And I realize also that later versions of Windows do offer better text file searching, but it's still not as simple as it could be (if the first search doesn't find files, you're offered a chance to do a deeper search). FLL instead is incredibly simple to use, from the first.
And when compared to the Windows File Search feature, it's not only far faster but also DOES search for content in ALL file types. Have you ever used Windows find to search text in CFM files, and found that it never finds files you know it should? The problem is that it has (at least in some Windows versions) had an internal list of file types it WOULD search, and all others it will simply IGNORE. It also ignores files marked with the hidden and system attributes, which may not be expected.
Sadly, some people may not ever both to do such searching of files by name or content simply because the available tools are so poor. This one will change your mind!
Why I favor it over search tools in editors
Since learning of it in about 2004, I no longer use the find feature within editors to search across multiple folders anymore, whether CFBuilder, Eclipse, DreamWeaver, CF Studio, or various alternatives (including Sublime, Atom, VS Code, etc in years since this post). FLL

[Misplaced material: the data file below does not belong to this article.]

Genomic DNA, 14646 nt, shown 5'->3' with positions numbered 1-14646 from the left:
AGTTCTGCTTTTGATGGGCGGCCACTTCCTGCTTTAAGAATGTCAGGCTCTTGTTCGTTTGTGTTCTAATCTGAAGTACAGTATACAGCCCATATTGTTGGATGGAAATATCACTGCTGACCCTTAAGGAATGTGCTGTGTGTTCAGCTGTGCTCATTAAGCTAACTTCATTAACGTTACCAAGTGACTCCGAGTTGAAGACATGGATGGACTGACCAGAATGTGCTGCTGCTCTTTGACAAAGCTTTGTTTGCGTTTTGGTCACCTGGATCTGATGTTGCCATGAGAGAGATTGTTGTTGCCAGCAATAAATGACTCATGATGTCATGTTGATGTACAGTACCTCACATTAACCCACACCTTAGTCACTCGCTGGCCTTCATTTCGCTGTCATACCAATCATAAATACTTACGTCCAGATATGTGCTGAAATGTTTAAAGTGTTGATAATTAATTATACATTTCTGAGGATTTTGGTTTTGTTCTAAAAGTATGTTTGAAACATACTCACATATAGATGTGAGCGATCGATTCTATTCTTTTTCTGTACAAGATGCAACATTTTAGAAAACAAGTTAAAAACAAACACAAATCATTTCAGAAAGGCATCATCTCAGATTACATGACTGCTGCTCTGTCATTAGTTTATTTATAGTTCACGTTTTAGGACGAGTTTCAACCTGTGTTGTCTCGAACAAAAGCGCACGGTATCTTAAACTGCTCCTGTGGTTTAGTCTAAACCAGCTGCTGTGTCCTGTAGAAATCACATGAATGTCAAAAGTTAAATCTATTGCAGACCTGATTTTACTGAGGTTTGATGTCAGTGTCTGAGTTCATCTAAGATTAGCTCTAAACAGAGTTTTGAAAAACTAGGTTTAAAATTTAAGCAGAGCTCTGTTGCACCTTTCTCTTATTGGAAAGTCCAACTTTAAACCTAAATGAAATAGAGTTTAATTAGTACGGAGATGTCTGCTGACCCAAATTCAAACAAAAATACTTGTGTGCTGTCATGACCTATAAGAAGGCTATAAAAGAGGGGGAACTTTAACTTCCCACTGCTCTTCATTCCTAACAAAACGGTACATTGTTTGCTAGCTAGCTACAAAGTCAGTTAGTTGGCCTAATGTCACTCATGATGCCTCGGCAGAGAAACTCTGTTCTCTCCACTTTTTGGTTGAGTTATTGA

In my experience, FLL is just so much faster than those when I've tested things, whether searching tens, hundreds, thousands, or even hundreds of thousands of files. (I've even used it to search millions of files and it did not take hours to do the search. Of course, if you search a million files but tell it to only search for files of a given type, then it's really searching only those files--so when I say millions of files I really do mean millions of files searched.)
And unlike using your editor to search, FLL doesn't lock up your editor while it's searching away.
Again, it's really FAST! I find it can search gigs of content in just a few moments--yet it DOES NOT rely on indexing the content in any way.
Another great benefit it has over the other more traditional search approaches is that while the left pane is showing the files it found in its search, the right pane shows (for any file you select on the left) the lines WITHIN the file that matched the search. You don't even need to open the file(s) shown in the left pane, if the results on the right pane may answer your question/show what you were searching for. (Curiously, the screenshot I obtained from the web site above shows these result panes as above and below each other.)
And yes, in some editor search tools, the search results pane allows you to click on a result in order to open the given file--perhaps even at the location where the search result was found, but this approach in FLL to just show them on the right (as each result file is selected) is just much simpler and more effective, I think.